As a Youth Ki Awaaz Menstrual Health Fellow, Nitisha has started Let’s Talk Period, a campaign to mobilise young people to switch to sustainable period products. She says, “80 lakh women in Delhi use non-biodegradable sanitary products, generate 3000 tonnes of menstrual waste, that takes 500-800 years to decompose; which in turn contributes to the health issues of all menstruators, increased burden of waste management on the city and harmful living environment for all citizens.

Let’s Talk Period aims to change this by

Find out more about her campaign here.

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A former Assistant Secretary with the Ministry of Women and Child Development in West Bengal for three months, Lakshmi Bhavya has been championing the cause of menstrual hygiene in her district. By associating herself with the Lalana Campaign, a holistic menstrual hygiene awareness campaign which is conducted by the Anahat NGO, Lakshmi has been slowly breaking taboos when it comes to periods and menstrual hygiene.

A Gender Rights Activist working with the tribal and marginalized communities in india, Srilekha is a PhD scholar working on understanding body and sexuality among tribal girls, to fill the gaps in research around indigenous women and their stories. Srilekha has worked extensively at the grassroots level with community based organisations, through several advocacy initiatives around Gender, Mental Health, Menstrual Hygiene and Sexual and Reproductive Health Rights (SRHR) for the indigenous in Jharkhand, over the last 6 years.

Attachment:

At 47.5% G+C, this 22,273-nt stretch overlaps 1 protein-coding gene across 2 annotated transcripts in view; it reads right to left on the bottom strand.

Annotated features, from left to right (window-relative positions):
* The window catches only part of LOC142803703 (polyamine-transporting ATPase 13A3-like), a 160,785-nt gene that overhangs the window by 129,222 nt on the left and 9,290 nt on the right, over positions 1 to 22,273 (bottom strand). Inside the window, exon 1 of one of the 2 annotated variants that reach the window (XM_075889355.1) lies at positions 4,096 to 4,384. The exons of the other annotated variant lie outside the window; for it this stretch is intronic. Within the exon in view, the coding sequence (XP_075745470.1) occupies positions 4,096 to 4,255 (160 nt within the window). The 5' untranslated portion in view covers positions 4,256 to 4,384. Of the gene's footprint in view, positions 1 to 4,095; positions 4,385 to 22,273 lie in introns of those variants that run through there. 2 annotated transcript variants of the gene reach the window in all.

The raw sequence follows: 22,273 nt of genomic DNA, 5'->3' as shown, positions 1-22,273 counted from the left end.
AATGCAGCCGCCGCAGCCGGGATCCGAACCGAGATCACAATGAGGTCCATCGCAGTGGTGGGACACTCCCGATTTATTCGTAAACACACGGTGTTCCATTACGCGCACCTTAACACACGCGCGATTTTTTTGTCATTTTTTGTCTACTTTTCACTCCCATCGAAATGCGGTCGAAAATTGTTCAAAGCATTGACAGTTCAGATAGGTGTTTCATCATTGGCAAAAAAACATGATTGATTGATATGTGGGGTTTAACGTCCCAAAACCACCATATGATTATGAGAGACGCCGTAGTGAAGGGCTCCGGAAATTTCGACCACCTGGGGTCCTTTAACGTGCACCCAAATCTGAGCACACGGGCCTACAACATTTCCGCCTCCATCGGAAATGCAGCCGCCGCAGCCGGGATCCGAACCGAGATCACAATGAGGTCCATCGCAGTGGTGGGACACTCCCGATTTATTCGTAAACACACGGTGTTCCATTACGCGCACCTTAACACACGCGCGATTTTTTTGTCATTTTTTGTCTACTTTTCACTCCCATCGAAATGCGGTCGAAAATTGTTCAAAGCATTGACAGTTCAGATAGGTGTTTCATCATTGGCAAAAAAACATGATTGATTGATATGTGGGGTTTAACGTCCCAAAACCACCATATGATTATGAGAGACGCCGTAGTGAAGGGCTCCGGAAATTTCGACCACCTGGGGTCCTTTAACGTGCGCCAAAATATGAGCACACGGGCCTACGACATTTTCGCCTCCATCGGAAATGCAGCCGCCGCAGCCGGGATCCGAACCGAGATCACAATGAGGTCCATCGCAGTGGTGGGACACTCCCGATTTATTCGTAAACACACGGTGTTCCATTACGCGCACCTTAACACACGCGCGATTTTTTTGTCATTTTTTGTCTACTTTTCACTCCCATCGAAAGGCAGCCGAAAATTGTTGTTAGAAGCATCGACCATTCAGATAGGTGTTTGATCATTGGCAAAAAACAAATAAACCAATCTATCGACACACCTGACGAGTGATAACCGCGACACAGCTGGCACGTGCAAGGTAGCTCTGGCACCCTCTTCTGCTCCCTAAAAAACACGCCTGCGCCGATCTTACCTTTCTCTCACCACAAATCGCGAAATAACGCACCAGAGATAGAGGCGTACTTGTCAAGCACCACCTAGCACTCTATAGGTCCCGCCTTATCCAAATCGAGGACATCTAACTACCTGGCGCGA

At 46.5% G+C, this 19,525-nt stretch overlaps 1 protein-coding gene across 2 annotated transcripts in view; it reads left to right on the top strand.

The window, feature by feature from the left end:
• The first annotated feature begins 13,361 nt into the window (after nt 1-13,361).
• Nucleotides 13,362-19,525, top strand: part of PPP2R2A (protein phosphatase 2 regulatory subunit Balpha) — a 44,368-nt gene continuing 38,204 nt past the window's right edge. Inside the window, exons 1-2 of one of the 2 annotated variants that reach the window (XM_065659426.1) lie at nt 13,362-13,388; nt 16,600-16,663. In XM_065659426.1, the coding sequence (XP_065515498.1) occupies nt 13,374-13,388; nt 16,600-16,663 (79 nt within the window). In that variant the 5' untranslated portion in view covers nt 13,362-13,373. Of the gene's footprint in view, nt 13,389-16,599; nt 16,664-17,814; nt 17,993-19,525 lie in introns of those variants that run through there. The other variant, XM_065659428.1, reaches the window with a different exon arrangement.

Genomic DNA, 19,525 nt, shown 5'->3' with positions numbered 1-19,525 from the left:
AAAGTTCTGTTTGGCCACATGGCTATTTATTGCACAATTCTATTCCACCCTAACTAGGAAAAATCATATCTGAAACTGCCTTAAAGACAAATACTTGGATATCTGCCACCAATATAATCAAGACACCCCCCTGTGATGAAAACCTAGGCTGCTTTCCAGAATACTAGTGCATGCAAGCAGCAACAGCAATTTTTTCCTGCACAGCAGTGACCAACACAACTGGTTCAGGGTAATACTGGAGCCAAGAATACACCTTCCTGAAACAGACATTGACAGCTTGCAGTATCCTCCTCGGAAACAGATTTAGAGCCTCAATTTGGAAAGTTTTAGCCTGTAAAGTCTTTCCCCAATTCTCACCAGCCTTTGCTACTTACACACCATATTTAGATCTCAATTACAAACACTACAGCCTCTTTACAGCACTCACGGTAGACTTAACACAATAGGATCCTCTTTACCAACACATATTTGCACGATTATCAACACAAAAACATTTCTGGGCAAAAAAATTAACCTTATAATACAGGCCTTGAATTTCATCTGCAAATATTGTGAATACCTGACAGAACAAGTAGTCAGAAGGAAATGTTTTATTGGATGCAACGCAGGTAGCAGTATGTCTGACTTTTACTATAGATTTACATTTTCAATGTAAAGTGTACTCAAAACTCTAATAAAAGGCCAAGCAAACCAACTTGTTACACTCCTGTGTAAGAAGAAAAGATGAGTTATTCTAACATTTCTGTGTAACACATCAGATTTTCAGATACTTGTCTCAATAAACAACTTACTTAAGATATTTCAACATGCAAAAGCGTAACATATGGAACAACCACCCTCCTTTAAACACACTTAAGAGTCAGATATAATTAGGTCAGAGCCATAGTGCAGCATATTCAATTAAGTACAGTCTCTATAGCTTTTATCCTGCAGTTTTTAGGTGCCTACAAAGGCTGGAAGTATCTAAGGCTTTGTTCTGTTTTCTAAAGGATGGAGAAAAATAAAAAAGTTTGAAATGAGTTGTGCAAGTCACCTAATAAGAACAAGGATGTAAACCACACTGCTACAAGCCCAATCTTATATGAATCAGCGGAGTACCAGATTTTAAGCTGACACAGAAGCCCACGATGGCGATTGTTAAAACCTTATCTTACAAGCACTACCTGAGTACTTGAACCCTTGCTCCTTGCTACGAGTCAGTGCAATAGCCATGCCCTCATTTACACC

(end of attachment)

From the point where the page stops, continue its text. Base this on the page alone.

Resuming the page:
Srilekha has also contributed to sustainable livelihood projects and legal aid programs for survivors of sex trafficking. She has been conducting research based programs on maternal health, mental health, gender based violence, sex and sexuality. Her interest lies in conducting workshops for young people on life skills, feminism, gender and sexuality, trauma, resilience and interpersonal relationships.

A Guwahati-based college student pursuing her Masters in Tata Institute of Social Sciences, Bidisha started the #BleedwithDignity campaign on the technology platform Change.org, demanding that the Government of Assam install
biodegradable sanitary pad vending machines in all government schools across the state. Her petition on Change.org has already gathered support from over 90000 people and continues to grow.

Bidisha was selected in Change.org’s flagship program ‘She Creates Change’ having run successful online advocacy
campaigns, which were widely recognised. Through the #BleedwithDignity campaign; she organised and celebrated World Menstrual Hygiene Day, 2019 in Guwahati, Assam by hosting a wall mural by collaborating with local organisations. The initiative was widely covered by national and local media, and the mural was later inaugurated by the event’s chief guest Commissioner of Guwahati Municipal Corporation (GMC) Debeswar Malakar, IAS.